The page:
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Demjanjuk Lawyer Denounces Trial
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John Demjanjuk was brought into the afternoon session of his trial on a stretcher
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A lawyer for John Demjanjuk, accused of helping to murder 27,900 Jews at a Nazi death camp, has accused German prosecutors of double standards.

Mr Demjanjuk, 89, denies he was a guard at Sobibor camp, in wartime Poland.

As the case began in Munich, his legal team said in previous cases Germans assigned to the camp had been cleared.

The Ukraine-born accused, who was extradited to Germany from the US in May, was twice carried into court, first in a wheelchair then a stretcher.

Doctors have said Mr Demjanjuk is in poor health, and asked that hearings be limited to two 90-minute sessions a day.

Over 60 years after the end of World War II, this may be Germany's last big war crimes trial.

But the BBC's Oana Lungescu in Munich says that, as the first to focus on a low-ranking foreigner rather than a senior Nazi commander, it breaks new legal ground.

Defence lawyer Ulrich Busch said it should never have gone to trial.

"How can you say that those who gave the orders were innocent... and the one who received the orders is guilty?" Mr Busch told the court.

"There is a moral and legal double standard being applied today."

Mr Busch has said even if it could be proved his client - who was captured by the Nazis while fighting in the Soviet army - was in Sobibor, he would have been there under duress.

A retired Ohio car-worker, Mr Demjanjuk stands accused of having helped the Nazi death factory to function.

Prosecutors say he was a guard who pushed thousands of Jews to their deaths in the gas chambers at Sobibor.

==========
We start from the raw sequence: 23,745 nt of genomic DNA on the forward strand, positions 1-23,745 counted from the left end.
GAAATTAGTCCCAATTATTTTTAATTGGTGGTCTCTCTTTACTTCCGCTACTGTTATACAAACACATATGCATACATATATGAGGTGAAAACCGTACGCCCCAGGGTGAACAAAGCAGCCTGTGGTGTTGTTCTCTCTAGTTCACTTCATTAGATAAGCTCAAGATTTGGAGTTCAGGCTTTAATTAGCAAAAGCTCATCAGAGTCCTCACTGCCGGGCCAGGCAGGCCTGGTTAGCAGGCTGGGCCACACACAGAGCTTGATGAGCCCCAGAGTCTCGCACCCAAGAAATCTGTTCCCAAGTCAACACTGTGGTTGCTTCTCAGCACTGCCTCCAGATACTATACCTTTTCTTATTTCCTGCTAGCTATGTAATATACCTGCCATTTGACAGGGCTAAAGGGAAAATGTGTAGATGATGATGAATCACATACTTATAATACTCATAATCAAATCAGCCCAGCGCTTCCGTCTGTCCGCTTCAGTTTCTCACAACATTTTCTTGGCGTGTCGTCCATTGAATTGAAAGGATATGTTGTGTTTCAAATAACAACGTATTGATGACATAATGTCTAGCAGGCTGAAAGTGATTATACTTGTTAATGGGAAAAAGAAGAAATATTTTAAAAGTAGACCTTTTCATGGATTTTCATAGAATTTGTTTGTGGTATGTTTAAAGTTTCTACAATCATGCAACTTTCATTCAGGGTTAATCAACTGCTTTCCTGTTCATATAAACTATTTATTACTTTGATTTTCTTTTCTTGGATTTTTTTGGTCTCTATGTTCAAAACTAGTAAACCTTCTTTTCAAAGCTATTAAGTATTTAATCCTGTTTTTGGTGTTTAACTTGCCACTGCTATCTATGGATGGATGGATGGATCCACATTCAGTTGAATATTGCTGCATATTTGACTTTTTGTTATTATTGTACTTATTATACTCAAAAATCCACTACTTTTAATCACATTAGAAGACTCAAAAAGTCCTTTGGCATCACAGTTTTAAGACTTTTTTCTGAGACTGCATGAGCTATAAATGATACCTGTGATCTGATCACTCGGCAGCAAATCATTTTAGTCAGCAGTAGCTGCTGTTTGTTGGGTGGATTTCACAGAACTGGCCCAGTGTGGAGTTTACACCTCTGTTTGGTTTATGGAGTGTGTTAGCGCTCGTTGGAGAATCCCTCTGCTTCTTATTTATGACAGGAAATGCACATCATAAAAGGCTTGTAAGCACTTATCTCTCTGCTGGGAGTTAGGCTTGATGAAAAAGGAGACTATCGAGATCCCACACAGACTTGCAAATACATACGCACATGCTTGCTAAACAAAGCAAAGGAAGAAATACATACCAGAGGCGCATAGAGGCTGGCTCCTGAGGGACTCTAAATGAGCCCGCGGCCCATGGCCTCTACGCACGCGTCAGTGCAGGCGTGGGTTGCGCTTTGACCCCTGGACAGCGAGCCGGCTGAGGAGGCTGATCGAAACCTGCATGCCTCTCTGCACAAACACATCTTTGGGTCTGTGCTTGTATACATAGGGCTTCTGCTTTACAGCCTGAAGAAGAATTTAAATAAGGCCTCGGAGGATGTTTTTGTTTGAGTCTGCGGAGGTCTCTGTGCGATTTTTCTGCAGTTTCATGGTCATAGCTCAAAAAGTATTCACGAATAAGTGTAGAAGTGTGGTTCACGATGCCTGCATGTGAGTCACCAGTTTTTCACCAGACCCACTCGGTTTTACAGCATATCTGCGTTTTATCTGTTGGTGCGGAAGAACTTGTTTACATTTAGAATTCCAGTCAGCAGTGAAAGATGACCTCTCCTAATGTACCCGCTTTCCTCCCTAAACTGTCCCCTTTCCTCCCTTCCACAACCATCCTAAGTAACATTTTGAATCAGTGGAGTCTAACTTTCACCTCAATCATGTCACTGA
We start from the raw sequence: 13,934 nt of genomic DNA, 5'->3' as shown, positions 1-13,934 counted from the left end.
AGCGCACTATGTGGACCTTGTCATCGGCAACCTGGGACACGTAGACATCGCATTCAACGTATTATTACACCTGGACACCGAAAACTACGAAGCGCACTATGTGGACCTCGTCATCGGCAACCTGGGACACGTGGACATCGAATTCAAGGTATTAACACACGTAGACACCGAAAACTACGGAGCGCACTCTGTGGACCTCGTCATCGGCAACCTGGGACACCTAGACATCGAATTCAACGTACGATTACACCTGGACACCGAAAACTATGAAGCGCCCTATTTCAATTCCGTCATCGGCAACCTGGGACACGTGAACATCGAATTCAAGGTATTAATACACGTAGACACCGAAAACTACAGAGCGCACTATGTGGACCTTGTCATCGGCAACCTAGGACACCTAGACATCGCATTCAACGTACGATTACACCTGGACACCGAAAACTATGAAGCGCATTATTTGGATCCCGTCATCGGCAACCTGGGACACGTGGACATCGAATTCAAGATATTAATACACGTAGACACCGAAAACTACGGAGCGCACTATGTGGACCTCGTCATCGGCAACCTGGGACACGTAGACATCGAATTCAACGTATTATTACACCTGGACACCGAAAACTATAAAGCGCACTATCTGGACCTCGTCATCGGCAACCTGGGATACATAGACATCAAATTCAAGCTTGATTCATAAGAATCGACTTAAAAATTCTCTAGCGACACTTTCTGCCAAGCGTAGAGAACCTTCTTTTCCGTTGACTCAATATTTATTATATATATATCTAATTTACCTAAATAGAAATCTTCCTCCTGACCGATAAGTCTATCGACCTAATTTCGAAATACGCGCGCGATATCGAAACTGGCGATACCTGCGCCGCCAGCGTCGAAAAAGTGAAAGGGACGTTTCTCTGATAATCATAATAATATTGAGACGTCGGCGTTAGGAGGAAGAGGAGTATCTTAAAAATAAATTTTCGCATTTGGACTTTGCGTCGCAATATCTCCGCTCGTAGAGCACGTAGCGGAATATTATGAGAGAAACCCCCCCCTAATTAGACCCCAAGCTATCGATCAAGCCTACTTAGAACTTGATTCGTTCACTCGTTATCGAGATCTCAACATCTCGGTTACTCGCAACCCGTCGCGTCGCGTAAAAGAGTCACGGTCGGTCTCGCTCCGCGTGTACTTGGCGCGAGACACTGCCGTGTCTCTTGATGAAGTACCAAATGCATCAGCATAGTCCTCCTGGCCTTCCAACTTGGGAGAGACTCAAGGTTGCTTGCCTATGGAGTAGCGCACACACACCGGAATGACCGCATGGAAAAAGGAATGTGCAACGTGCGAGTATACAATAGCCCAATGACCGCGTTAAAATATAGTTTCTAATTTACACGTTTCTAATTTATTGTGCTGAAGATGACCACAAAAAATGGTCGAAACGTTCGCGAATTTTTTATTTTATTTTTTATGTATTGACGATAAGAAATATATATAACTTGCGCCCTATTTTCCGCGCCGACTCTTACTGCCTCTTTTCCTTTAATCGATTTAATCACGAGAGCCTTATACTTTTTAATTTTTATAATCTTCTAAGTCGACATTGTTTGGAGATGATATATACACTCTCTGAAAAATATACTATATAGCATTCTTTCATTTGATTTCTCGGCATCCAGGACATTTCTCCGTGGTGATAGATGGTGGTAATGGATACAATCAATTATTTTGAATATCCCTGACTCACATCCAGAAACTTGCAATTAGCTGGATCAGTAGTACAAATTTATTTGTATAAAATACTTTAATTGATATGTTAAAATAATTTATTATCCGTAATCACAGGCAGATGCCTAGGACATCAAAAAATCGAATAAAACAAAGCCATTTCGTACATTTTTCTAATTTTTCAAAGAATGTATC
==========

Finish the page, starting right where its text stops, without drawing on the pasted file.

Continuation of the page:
Lawyers for Mr Demjanjuk - who denies being at the death camp - say he will not speak at all during the case.

The trial is expected to last until May and, if found guilty, Mr Demjanjuk could be sentenced to 15 years in jail.

If Mr Demjanjuk is acquitted it is not clear where he will go as he has been stripped of his US citizenship.

A leading French Nazi-hunter voiced disappointment over the case as he said the accused would only have been a minor figure.

Serge Klarsfeld told AFP news agency on Monday: "It's a bit disappointing - a bedridden non-German, occupying a subordinate position and who would have died of hunger in a prison camp" if he had refused to serve as a guard.

Mr Demjanjuk arrived on Monday in an ambulance at the courtroom, which was crowded with people, including journalists and relatives of Holocaust survivors.

A pale Mr Demjanjuk, his eyes closed for much of the time, was taken into court in a wheelchair.

A doctor who examined Mr Demjanjuk two hours before proceedings began said his vital signs were stable.

After the first session, the accused was returned to court lying on a stretcher and covered in blankets.

Doctors ordered the second session to be cut short after examining Mr Demjanjuk, who was complaining of pain.

But Efraim Zuroff, director of the Nazi-hunting Simon Wiesenthal Center, said: "Demjanjuk put on a great act. He should have gone to Hollywood, not Sobibor."

Prosecutors say statements from a now-dead Ukrainian place Mr Demjanjuk at Sobibor.

The statements - which the defence says are inconsistent - say he "participated in the mass killing of Jews".

There are no living witnesses in this case, but over 30 people listed as joint plaintiffs are expected to testify about what happened at Sobibor, described by investigators as hell on earth.

Two are camp survivors, others lost relatives or their entire families among the 250,000 people murdered there.

One of the plaintiffs, Sobibor survivor Thomas Blatt, told journalists on his way into court he was not looking for revenge.

"I'm here to tell the way it was years ago, I don't know Demjanjuk in person," he said.

This is the second time John Demjanjuk has appeared in court.

Two decades ago, he was sentenced to death in Israel, convicted of being Ivan the Terrible, a notoriously sadistic guard at the Treblinka death camp.

But that ruling was overturned after new evidence showed that another Ukrainian was probably responsible.
Source: BBC

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